So, we’ve just seen that deception is the most important idea in Shakespeare’s sonnet. But if that were the only idea, would that really be enough to hold the poem together? We don’t know about you, but we think a sonnet entirely about deception would be over pretty quickly: the speaker realizes he’s been deceived, dishes out some choice insults for his lady-love, and then hits the road. But that isn’t what happens in Shakespeare’s sonnet. Instead, his sonnet shows us a conflict between two different emotions that are tugging the speaker in different directions. Sure, he’s mighty angry about the fact that his lady-love has cheated on him, but he’s also still powerfully attached to her. This is the stuff of high drama, alright. You almost get the impression that the author of this poem must have written plays or something…
- Lines 5-8: These lines, which make up quatrain 2, are the most important section in the poem to deal with the theme of attachment. The main literary device Shakespeare uses to hold these lines together is a rhetorical question. Basically, he says to Love that it was bad enough that he couldn’t take his eyes off the world’s biggest cheater—so why did Love have to go and make his heart stuck on her, too? But even inside that rhetorical question, Shakespeare has got a lot of other literary devices crammed in, too. For starters, he uses a very vivid metaphor to compare his affection to a ship "anchored" in a "bay." As for the emotional tone the speaker brings to this passage, you can get a sense of it from his alliteration on the letter "f" in the words "falsehood" and "forgèd" in line 7—to us, this makes it sound as if he is practically spitting out the words in his frustration.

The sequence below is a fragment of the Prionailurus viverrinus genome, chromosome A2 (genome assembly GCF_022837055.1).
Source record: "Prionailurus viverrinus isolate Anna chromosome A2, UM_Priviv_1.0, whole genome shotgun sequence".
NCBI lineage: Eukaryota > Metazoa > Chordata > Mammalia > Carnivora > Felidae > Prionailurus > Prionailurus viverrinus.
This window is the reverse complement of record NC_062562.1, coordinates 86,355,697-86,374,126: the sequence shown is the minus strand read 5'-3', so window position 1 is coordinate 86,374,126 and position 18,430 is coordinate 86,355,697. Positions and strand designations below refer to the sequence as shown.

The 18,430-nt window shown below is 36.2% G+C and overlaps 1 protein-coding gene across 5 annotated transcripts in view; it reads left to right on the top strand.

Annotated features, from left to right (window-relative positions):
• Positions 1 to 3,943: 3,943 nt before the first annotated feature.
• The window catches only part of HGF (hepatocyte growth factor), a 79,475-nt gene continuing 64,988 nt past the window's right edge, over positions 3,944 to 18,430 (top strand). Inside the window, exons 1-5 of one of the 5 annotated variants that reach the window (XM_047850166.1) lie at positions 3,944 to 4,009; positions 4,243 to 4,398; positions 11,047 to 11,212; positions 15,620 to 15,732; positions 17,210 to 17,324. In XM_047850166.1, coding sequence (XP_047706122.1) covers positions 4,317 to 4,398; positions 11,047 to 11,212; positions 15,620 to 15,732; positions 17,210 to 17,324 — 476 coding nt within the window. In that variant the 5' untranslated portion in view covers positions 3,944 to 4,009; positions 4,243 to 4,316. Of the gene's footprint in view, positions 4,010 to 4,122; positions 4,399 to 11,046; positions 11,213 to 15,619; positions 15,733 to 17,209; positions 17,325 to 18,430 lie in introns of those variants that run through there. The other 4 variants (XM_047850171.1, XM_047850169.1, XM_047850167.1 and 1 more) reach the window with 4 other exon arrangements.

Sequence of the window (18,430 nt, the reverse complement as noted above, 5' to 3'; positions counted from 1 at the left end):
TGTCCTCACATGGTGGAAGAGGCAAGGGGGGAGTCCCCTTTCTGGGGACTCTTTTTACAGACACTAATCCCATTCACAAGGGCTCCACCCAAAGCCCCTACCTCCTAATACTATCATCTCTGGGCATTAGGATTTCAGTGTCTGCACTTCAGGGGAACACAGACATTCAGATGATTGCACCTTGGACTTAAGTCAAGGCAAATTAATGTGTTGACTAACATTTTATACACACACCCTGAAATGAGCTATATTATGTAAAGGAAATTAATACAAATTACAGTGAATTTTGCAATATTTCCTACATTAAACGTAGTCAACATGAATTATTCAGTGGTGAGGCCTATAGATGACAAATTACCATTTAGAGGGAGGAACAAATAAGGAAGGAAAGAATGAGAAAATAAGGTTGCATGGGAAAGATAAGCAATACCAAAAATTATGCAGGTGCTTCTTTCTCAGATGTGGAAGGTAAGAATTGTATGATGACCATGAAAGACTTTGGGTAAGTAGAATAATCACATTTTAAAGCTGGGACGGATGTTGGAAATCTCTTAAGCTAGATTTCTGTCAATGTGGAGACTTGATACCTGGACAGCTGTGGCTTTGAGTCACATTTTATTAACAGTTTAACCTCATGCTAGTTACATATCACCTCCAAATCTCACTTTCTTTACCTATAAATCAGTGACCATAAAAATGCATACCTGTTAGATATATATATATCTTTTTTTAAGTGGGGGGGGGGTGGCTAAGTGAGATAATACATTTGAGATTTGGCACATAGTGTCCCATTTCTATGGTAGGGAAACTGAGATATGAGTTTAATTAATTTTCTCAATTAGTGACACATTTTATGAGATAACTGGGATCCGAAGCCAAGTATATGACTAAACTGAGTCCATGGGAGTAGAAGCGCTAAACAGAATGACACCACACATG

- Lines 13-14: In the final two lines of the poem, the speaker explains how his cheating lady has really got him trapped. He expresses this through a metaphor derived from business transactions, and specifically the legal lingo that surrounds them. This metaphor comes in his use of the word "transferred," which usually refers to "transferring" ownership of something from one person to another. When the speaker says that his "heart and eyes" have been "transferred" to "this false plague" (his lady-love), he doesn’t literally mean that she owns them, of course. Instead, he’s just saying that it feels like she does, because he can’t stop thinking about her and looking at her.